NATIONAL

No `sensitivity training' for Rafah

There was no `sensitivity training' when bulldozers went into Rafah — the settlers' retreat was the theatre of the cynical.

Jonathan Steele

CONTRAST THE world's overwhelming coverage, especially on television, of the departure of Israeli settlers from Gaza with the minimal reporting of larger and more brutal evictions in previous months.

There was no "sensitivity training" for Israeli troops, no buses to drive the expellees away, no generous deadlines to get ready, no compensation packages for their homes, and no promise of government-subsidised alternative housing when the bulldozers went into Rafah.

Within sight of the Gush Katif settlements that have been handled with such kid gloves this week, families in Rafah were usually given a maximum of five minutes' warning before their houses, and life savings, were crushed. Many people did not even have time to go upstairs to collect belongings when the barking of loudspeakers ordered them out, sometimes before dawn. Fleeing with their children in the night, they risked being shot if they turned round or delayed.

As many as 13,350 Palestinians were made homeless in the Gaza Strip in the first 10 months of last year by Israel's giant armour-plated Caterpillar bulldozers — a total that easily exceeds the 8,500 leaving Israeli settlements this week. In Rafah alone, according to figures from the United Nations relief agency Unrwa, the rate of house demolitions rose from 15 a month in 2002 to 77 a month between January and October 2004.

Parts of Rafah now resemble areas of Kabul or Grozny. Facing Israeli army watchtowers and the concrete wall that runs close to the Gaza Strip's boundary, rows of ruined homes stretch for hundreds of yards. Palestinians who visit the ruins or try to use one or two rooms that survived the onslaught risk their lives from Israeli bullets.

These cruel evictions have of course been reported, and some foreigners who tried to block or record them, such as Rachel Corrie, Tom Hurndall and James Miller, paid with their lives alongside scores of murdered local Palestinians. But coverage was never as comprehensive or intense as this week's removals of Israelis. Mr. Sharon wanted the world's media to see the protracted agony of the settlers, so as to make the (spurious) point that if it is hard to get 8,500 to leave Gaza, getting 400,000 to withdraw from the West Bank and east Jerusalem will be impossible. However sincere the settlers' grief is at leaving their homes, for the organisers of the retreat it was theatre of the cynical.

The exaggerated focus on the settlement evictions has some benefits. Those who claim, genuinely or dishonestly, that the world's media are biased in favour of the Palestinians had their argument collapse this week. TV viewers around the world have also been exposed to the ugly sight of rampant religious fundamentalism.

As they were dragged off, some Israeli zealots had no shame in minimising the Holocaust, absurdly comparing unarmed Israeli police to the Gestapo. Others used racist insults. "Jews do not expel Jews," they shouted, presumably wanting to imply that only non-Jews do it. They apparently did not realise that most people will see the irony in terms of contemporary rather than historical events — "Jews do not expel Jews ... Jews expel Arabs."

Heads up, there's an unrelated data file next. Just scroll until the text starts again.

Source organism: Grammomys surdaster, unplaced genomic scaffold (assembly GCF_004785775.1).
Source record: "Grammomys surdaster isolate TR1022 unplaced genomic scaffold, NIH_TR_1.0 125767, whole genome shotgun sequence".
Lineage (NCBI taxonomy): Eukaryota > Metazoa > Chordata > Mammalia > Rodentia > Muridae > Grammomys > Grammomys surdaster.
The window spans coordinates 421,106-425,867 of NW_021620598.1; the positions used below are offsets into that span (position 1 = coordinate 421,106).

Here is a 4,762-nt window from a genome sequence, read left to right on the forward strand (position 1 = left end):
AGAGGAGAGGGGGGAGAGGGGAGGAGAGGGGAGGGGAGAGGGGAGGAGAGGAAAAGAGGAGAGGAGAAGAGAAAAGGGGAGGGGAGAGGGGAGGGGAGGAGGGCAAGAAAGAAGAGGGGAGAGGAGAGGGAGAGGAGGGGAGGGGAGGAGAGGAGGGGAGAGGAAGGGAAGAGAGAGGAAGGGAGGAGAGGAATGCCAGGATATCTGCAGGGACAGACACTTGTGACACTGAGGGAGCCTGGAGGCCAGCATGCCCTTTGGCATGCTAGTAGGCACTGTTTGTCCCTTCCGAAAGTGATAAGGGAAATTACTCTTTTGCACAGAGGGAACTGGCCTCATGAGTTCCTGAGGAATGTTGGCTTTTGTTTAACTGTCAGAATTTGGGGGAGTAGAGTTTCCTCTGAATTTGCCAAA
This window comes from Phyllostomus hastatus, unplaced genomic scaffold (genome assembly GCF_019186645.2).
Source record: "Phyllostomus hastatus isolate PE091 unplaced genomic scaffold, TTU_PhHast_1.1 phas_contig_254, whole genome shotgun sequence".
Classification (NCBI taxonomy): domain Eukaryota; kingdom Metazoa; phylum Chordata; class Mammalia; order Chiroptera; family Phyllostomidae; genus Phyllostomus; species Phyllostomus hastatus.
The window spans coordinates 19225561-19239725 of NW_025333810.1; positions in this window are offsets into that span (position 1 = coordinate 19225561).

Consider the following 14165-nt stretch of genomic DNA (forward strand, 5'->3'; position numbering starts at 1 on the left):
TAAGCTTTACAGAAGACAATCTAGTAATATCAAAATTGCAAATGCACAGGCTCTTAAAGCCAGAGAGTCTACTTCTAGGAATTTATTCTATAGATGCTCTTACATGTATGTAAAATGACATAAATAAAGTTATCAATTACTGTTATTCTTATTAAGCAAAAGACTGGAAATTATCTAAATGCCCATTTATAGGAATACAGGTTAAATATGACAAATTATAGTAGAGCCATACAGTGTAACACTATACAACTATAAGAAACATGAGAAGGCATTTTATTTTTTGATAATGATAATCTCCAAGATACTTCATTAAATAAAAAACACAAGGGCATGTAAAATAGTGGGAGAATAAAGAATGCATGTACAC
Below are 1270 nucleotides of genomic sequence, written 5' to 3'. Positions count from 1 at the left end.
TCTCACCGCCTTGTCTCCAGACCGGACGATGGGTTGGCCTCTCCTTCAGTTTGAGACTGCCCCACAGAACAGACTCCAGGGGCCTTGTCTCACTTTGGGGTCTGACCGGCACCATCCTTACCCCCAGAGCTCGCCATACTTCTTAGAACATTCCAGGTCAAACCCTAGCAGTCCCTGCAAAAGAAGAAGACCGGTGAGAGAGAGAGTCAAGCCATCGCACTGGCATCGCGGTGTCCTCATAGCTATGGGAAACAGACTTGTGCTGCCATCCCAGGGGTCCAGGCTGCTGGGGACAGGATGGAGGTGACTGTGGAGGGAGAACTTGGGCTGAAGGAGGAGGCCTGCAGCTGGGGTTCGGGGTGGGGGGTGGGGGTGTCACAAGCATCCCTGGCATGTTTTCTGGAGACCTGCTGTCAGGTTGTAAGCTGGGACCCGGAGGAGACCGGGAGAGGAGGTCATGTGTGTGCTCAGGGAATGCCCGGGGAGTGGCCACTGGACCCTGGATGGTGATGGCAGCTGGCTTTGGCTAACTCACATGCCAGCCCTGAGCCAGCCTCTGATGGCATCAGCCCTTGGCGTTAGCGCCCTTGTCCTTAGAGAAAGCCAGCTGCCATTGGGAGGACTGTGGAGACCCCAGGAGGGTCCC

Perhaps the ugliest part of the Israeli settlers' behaviour was their corruption of youth, with parents instigating their children to wrap themselves in prayer shawls and sob or shriek defiance.

No one who spends time in Gaza's Palestinian communities can avoid being saddened by the ubiquitous focus on the gun, which also diverts children from normal growing up. It appears on graffiti everywhere alongside the names and faces of those who died by violence, in suicide attacks or shot down by Israeli fire. Almost every teenage boy aspires to use a Kalashnikov or hand grenade. At a recent wedding, I saw a dancing mother twirl a rifle in both hands above her head like the baton of a majorette.

Israel's worst practices from Gaza are likely to be transferred to the West Bank now. Controls over freedoms in the West Bank have been tightened relentlessly in recent years. More roads were closed. More checkpoints sprang up. Walls and fences were extended, in defiance of the International Court of Justice's ruling that they are illegal. However, even with this creeping oppression, life in the West Bank is not yet as constricted as it was for those in Gaza.

That will probably change. Mr. Sharon — one of whose nicknames, appropriately, is Bulldozer — wants to expand the West Bank settlements and demolish more Palestinian homes around Jerusalem.

Israel intends to build at least 16 gated crossings in the West Bank. It is one thing to have segregated roads — a step that America's Deep South and apartheid South Africa never reached. But to insist on the right to block even those roads that are allocated to Palestinians is grotesque. The West Bank will be sliced into a series of ghettoes that Israeli forces can isolate at will. Whatever the security justification, the effect is to impose collective punishment on every Palestinian. No one should be surprised if, in the face of such injustice, Palestinian anger and resistance grow.

- Guardian Newspapers Limited 2005

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